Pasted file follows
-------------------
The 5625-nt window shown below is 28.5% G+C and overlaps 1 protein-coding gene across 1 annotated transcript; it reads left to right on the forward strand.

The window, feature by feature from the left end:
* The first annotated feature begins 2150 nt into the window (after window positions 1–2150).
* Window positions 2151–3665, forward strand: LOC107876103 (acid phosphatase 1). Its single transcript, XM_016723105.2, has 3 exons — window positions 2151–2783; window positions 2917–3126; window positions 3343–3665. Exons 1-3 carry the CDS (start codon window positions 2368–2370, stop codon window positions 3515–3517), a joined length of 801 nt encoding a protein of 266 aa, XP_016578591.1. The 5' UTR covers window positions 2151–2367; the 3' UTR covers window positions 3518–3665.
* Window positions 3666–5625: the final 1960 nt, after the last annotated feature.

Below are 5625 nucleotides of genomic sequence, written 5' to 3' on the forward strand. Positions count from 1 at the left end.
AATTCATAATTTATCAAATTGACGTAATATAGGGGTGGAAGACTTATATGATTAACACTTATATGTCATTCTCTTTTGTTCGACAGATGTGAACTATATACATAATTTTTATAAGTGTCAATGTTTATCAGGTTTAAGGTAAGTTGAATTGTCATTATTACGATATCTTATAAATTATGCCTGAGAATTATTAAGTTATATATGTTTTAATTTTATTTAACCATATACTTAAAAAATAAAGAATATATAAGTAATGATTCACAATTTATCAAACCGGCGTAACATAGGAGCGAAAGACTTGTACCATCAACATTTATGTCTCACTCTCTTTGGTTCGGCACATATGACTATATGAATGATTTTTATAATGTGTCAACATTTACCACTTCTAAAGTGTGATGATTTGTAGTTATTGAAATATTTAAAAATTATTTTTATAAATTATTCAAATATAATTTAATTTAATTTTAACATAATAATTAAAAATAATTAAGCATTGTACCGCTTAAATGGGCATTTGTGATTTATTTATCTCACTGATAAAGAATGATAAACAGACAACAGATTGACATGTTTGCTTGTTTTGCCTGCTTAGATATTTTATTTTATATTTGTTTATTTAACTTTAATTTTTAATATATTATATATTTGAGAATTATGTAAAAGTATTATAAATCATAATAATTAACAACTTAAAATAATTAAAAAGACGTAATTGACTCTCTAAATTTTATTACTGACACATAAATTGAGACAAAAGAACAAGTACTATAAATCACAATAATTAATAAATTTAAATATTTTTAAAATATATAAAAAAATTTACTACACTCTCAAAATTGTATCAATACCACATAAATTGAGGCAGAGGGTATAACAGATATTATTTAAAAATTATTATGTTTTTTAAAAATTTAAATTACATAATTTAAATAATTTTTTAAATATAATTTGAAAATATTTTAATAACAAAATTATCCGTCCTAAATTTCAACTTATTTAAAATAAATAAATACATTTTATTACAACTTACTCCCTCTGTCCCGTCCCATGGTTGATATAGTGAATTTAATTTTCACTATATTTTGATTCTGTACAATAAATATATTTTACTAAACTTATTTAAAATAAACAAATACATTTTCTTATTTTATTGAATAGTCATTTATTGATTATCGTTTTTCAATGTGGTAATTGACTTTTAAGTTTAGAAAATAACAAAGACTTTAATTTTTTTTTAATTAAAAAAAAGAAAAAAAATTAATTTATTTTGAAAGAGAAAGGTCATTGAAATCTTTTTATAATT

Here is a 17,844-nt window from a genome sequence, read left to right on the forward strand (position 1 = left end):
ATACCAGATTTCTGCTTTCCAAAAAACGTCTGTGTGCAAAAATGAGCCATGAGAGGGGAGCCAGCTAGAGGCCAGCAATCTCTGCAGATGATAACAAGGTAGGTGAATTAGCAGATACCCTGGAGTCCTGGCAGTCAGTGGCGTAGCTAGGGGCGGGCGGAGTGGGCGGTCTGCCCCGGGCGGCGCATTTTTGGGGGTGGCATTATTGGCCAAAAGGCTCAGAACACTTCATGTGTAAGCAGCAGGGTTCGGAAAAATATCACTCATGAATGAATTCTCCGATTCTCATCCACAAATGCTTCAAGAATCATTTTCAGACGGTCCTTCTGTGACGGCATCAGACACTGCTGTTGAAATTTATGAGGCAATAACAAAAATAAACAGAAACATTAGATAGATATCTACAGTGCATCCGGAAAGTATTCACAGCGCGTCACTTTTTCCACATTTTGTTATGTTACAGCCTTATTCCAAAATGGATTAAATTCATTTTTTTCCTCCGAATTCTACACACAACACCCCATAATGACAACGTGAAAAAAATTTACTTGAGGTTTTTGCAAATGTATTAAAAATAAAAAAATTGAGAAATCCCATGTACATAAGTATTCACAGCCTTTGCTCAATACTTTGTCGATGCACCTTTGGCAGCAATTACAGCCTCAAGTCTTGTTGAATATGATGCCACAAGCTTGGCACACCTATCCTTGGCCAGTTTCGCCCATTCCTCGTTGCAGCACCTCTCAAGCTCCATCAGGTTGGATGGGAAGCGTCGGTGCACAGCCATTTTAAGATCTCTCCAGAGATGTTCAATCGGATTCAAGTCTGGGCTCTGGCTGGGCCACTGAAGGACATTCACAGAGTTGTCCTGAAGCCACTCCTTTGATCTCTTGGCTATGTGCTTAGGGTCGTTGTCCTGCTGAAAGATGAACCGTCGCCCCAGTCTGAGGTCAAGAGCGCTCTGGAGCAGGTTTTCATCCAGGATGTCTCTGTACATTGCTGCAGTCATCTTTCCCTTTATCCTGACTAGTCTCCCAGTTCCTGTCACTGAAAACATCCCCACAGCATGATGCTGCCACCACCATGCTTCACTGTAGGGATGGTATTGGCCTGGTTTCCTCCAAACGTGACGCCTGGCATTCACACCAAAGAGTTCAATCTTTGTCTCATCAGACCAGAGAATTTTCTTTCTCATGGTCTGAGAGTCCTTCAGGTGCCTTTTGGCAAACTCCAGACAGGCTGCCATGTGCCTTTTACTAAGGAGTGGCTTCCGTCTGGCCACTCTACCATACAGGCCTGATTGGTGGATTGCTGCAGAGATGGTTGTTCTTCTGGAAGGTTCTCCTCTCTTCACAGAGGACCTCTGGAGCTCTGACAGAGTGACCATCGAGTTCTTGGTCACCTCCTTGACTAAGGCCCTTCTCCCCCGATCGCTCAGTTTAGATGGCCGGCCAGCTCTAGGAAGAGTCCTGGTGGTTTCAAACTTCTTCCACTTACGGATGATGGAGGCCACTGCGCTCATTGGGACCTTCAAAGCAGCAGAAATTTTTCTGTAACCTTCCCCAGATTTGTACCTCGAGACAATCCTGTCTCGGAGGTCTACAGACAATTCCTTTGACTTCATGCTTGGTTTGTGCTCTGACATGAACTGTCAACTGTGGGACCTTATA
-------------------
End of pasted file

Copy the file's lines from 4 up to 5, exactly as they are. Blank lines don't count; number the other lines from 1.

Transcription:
* Window positions 2151–3665, forward strand: LOC107876103 (acid phosphatase 1). Its single transcript, XM_016723105.2, has 3 exons — window positions 2151–2783; window positions 2917–3126; window positions 3343–3665. Exons 1-3 carry the CDS (start codon window positions 2368–2370, stop codon window positions 3515–3517), a joined length of 801 nt encoding a protein of 266 aa, XP_016578591.1. The 5' UTR covers window positions 2151–2367; the 3' UTR covers window positions 3518–3665.
* Window positions 3666–5625: the final 1960 nt, after the last annotated feature.